A leader has several strategies available to produce a change. He will need to consider
the change and the people involved to decide which strategy to implement. There are also several things that can be done when one encounters resistance to change in the church.
The rational man strategy is based on the assumption that man is a rational being and that men will follow their rational self-interest once they know it. Here the person wishing to cause change makes it appear as a positive thing that will appeal to the self-interest of the others.
The educational strategy sees change as involving attitudes, values, skills, and relationships. These must be altered through new information and education. Change must be produced by way of new information.
The application of power or force strategy is one of compliance of those with less power to the desired changes of those with more power.
Combination – Another approach is to use some combination of the three.
Factors affecting resistance
Resistance to change is to be expected. The greater the proposed change is to be, the greater the resistance will be. Surface changes may come and go in a short period of time and with relative ease. This is because surface behavior is not deeply ingrained in society. For example, the giving up of a narrow necktie for a wide one does not require a major readjustment in the male population of the country. Rapid changes will produce more resistance than will more gradual changes. Even a small change, if it occurs abruptly, can cause a sharp reaction. The advice of going slowly with change is very significant. Good timing and pacing will help to remove the resistance to the change. Stronger resistance should also be expected in situations which have remained static for long periods. Usually there is more of a psychological investment in a condition of long stability. Resistance may be directed more at the process of change than the actual change.
People that are “stakeholders” with a clear personal involvement in that which is to be changed will have more resistance than those that are on the periphery and do not have a vested interest.
Groups that are more mature have less resistance than groups that are immature. Group maturity is a concept of group dynamics and does not refer to group member’s ages or how long the group has been together.
Treatments for resistance
The resistance should be heard, and an attempt should be made to understand it. The leader needs to accept the importance of the feelings that are aroused by change. Experience has shown that while the positive benefits anticipated from a change can help motivate people to make it, they do not, in and of themselves, diminish the feelings of loss which may result. This is the dynamic reason why over-persuasion is psychologically unsound. It tends to encourage the repression of negative feelings, which only come out later in some other context. Sometimes resistance is treated with such things as force, threats, payoffs, stalling, and distance. It will usually be better to treat resistance with understanding and not become judgmental. Leaders need to understand that most change will initially be felt as a loss. Even if a person will receive benefits from the change, he will usually be reluctant to give up an existing pattern or relationship. He must be convinced that the advantages promised by change are worth the unhappiness involved in giving up the familiar.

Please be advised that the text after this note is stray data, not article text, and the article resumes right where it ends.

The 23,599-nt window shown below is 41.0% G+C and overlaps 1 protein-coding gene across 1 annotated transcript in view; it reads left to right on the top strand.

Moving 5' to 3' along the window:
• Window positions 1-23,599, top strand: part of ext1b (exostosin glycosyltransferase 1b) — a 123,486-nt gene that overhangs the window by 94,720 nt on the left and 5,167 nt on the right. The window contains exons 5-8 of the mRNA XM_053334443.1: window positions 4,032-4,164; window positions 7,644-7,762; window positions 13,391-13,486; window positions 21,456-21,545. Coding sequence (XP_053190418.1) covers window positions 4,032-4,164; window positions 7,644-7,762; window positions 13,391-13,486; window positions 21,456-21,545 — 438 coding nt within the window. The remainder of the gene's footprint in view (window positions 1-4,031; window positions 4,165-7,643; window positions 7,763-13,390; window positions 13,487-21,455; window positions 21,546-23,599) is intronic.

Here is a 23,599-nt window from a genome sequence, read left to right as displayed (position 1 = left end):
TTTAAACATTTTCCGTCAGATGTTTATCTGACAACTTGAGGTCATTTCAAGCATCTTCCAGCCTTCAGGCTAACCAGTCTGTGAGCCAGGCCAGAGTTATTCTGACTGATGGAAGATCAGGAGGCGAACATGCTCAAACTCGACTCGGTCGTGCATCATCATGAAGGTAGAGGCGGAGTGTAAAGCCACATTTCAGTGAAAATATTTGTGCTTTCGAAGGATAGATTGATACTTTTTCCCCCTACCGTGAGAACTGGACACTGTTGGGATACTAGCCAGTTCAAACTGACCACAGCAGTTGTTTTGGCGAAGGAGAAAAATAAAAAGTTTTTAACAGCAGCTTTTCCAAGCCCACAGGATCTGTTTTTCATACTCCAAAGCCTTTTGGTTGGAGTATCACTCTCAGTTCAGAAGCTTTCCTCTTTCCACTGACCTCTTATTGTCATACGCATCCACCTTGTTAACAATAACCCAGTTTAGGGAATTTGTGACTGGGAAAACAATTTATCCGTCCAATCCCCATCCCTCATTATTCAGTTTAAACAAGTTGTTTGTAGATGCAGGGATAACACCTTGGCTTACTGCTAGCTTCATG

Ways people resist
People are well equipped to resist change:
1. A “no” answer is easier than a “yes” answer.
2. People use selective listening and only hear what they want to hear. They don’t let things into the mind that will disturb them.
3. People use sacrosanct and make things sacred that are not sacred. This becomes an end-means inversion.
4. People use vested interests, which are the things that they have invested time, effort, or money in.
5. People also use a suspicion of outsiders, because they are afraid they may bring in change forces.
6. People will attack the competence and integrity of those who propose a change.
7. Church people will resist changes with withdrawal. They will withdraw their financial contributions, they will withdraw from their places of service, they will withdraw their attendance, and they will withdraw their membership. Churches need to be careful with change to keep from experiencing this withdrawal of people.
Stages of organizational resistance
During the life of a planned change, there are a number of stages of perceived resistance. This includes some surprises, as the change makers become the defenders of the status quo.
1. Change is only in the mind of a few visionaries. Everyone else knows the change will not work.
2. Forces for and against change become identifiable.
3. Direct conflict comes and a show down with the resistance becoming more organized to crush the change. This stage will mean life or death to the change.
4. If the change survives, then the supporters of the change are in power, but there may be some persisting resistance hoping to modify the change.
5. The opposition gradually disappears and change is accepted. Gradually, in this stage, the ones who produced the change become the ones who are status keepers and begin to try to maintain the status quo against new change agents.